Procalcitonin as an antibiotic stewardship tool in COVID-19 patients in the intensive care
Publication date: September 2020Source: Journal of Global Antimicrobial Resistance, Volume 22Author(s): Lesley Heesom, Lucas Rehnberg, Myra Nasim-Mohi, Alexander I.R. Jackson, Michael Celinski, Ahilanadan Dushianthan, Paul Cook, William Rivinberg, Kordo Saeed
ConclusionsAfter the new national policy was implemented, the number of infection control professionals increased, and hand hygiene promotion activities were strengthened across Korean hospitals.
ConclusionsSBIs may occur in patients hospitalized with COVID-19 and lead to high mortality. The incidence of SBIs was associated with the severity of illness on admission. Gram-negative bacteria, especiallyA. baumannii andK. pneumoniae, were the main bacteria, and the resistance rates of the major isolated bacteria were generally high. This was a single-center study; thus, our results should be externally examined when applied in other institutions.
ConclusionsOur results illustrate the importance of continued adherence to infection prevention and control measures during the COVID-19 pandemic to prevent VRE transmission and healthcare associated infections.
Dr. Rodney Rohde, a virologist and clinical laboratory expert, explains how the Covid-19 pandemic can make antimicrobial resistance a bigger problem if health systems aren ’t careful.
Antimicrobial resistance ‘biggest human health threat, bar none’, says Australian research director ahead of three-year study in FijiThe emergence ofantimicrobial resistance (AMR), including drug-resistant bacteria, or “superbugs”, pose far greater risks to human health than Covid-19, threatening to put modern medicine “back into the dark ages”,an Australian scientist has warned, ahead of a three-year study into drug-resistant bacteria in Fiji.“If you thought Covid was bad, you don’t want anti-microbial resistance,” Dr Paul De Barro, biosecurity research director at Aus...
Publication date: December 2020Source: Journal of Global Antimicrobial Resistance, Volume 23Author(s): Jacopo Vannucci, Franco Ruberto, Daniele Diso, Gioacchino Galardo, Claudio M. Mastroianni, Giammarco Raponi, Massimiliano Bassi, Giancarlo Ceccarelli, Massimo Mancone, Guido Antonelli, Federico Venuta, Francesco Pugliese, Alida Albante, Francesco Alessandri, Davide Amore, Marco Anile, Maria Gloria Antognoli, Fabio Araimo Morselli, Daniela Auricchio, Martina Bianco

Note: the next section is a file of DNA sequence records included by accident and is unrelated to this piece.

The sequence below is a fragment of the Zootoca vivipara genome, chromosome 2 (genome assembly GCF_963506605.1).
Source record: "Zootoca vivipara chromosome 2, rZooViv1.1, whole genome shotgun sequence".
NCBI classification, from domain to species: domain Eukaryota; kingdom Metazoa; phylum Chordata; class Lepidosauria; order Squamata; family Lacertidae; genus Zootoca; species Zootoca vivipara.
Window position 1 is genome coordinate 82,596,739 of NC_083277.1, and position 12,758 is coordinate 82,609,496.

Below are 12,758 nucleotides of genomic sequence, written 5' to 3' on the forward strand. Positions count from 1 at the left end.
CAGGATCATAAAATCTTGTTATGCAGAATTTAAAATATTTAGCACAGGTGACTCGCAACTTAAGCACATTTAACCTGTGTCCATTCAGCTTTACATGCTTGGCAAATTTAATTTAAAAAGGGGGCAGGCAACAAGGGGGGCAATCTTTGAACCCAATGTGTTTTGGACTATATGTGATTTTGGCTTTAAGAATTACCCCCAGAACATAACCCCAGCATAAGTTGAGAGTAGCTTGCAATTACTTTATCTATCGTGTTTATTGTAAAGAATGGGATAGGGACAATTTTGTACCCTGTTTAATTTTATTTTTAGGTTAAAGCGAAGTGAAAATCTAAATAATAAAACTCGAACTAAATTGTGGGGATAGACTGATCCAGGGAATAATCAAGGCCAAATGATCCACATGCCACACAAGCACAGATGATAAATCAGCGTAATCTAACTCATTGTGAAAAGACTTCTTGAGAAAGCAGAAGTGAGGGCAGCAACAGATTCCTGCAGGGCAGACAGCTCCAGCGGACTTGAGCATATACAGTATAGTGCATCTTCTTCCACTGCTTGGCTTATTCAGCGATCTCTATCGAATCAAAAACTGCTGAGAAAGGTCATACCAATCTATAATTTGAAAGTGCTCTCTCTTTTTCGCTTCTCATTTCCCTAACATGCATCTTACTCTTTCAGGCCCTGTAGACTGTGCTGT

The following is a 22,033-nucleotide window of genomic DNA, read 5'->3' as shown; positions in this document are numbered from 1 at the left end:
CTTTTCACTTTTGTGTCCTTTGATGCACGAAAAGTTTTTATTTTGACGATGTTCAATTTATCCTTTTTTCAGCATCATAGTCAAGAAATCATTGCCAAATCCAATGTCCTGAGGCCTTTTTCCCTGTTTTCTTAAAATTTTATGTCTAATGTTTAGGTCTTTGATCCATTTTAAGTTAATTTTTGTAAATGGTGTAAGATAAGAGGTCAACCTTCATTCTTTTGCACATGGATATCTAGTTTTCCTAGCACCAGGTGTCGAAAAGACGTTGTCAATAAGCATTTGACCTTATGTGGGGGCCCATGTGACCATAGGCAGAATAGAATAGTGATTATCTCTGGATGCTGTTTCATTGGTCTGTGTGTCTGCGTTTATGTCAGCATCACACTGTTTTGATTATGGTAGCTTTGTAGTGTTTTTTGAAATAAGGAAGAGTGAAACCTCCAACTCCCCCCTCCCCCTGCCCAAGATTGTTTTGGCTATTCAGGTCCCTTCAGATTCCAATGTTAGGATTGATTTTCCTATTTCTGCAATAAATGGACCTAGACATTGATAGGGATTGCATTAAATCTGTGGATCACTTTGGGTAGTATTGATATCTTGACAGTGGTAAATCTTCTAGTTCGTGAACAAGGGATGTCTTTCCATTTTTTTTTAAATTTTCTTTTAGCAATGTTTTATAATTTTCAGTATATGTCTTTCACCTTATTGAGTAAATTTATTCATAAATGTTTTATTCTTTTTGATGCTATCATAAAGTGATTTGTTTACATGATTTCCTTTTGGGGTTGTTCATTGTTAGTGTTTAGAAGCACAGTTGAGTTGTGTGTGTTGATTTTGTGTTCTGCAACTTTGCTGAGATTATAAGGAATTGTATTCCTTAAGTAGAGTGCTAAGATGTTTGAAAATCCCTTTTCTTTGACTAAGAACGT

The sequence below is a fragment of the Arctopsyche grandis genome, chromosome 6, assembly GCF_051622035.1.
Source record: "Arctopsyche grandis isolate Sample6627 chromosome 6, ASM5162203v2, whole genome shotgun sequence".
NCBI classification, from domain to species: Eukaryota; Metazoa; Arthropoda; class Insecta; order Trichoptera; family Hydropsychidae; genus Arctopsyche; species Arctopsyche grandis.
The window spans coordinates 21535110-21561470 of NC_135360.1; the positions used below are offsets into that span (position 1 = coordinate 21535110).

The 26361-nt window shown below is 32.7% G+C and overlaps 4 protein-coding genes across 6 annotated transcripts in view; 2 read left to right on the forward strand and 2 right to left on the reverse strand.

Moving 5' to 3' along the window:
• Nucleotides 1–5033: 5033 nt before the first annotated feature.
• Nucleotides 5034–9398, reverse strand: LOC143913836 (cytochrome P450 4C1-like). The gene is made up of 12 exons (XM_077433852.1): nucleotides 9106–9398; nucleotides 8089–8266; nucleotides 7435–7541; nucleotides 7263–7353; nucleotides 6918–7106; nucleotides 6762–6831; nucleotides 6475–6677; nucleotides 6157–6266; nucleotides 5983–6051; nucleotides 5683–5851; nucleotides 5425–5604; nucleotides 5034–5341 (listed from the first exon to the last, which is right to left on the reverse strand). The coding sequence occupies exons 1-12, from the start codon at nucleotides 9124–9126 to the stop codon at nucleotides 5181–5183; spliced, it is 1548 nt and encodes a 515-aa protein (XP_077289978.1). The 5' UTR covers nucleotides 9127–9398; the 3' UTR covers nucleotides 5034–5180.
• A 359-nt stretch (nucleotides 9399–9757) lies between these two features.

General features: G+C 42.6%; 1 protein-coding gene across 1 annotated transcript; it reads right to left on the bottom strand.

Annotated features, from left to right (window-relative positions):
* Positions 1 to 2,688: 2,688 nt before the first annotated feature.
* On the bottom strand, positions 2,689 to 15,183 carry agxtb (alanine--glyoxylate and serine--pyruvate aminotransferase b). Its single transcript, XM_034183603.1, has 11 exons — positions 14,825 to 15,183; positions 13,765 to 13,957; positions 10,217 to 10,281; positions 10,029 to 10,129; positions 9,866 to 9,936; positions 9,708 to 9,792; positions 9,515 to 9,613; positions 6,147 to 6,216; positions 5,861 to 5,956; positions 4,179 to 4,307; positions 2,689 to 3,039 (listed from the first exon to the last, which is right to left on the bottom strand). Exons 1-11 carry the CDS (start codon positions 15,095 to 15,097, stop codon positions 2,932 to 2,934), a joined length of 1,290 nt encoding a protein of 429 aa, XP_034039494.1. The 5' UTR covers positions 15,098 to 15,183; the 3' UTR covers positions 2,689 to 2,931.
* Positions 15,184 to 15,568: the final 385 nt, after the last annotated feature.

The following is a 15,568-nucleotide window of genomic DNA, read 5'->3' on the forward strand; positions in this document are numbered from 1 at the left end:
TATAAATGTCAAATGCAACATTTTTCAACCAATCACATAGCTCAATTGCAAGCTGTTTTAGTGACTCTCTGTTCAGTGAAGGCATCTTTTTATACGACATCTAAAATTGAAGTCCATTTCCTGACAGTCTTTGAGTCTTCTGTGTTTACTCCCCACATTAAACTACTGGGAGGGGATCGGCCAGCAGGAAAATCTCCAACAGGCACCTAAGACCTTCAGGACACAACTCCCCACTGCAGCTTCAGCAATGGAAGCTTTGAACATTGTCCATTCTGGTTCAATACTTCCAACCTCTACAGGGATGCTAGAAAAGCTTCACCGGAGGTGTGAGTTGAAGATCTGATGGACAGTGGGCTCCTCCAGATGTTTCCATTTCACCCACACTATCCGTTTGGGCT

An amendment to this paper has been published and can be accessed via the original article.
Abstract Critical care medicine is a medical specialty engaging the diagnosis and treatment of critically ill patients who have or are likely to have life-threatening organ failure. Sepsis, a life-threatening condition that arises when the body responds to infection, is currently the major cause of death in intensive care units (ICU). Although progress has been made in understanding the pathophysiology of sepsis, many drawbacks in sepsis treatment remains unresolved. For example, antimicrobial resistance, controversial of glucocorticoids use, prolonged duration of ICU care and the subsequent high cost of the treat...
Purpose of review To describe current antimicrobial resistance in ESKAPE Gram-negative microorganisms and their situation in the ICUs, the implication of the so-called high-risk clones (HiRCs) involved in the spread of antimicrobial resistance as well as relevance of the COVID-19 pandemic in the potential increase of resistance. Recent findings Extended-spectrum and carbapenemase producing Enterobacterales and multidrug and extensive drug-resistant Pseudomonas aeruginosa and Acinetobacter baumannii have increased worldwide. Sequence type (ST)131 Escherichia coli, ST258, ST11, ST10, ST147 and ST307 Klebsiella pneumonia...
ConclusionsHCWs need the support of the healthcare authorities not only to provide missing equipment, but also to communicate the risk to them. Conveying the information with full transparency, while addressing the uncertainty element and engaging the HCWs in evaluating the guidelines, are critical for establishing trust.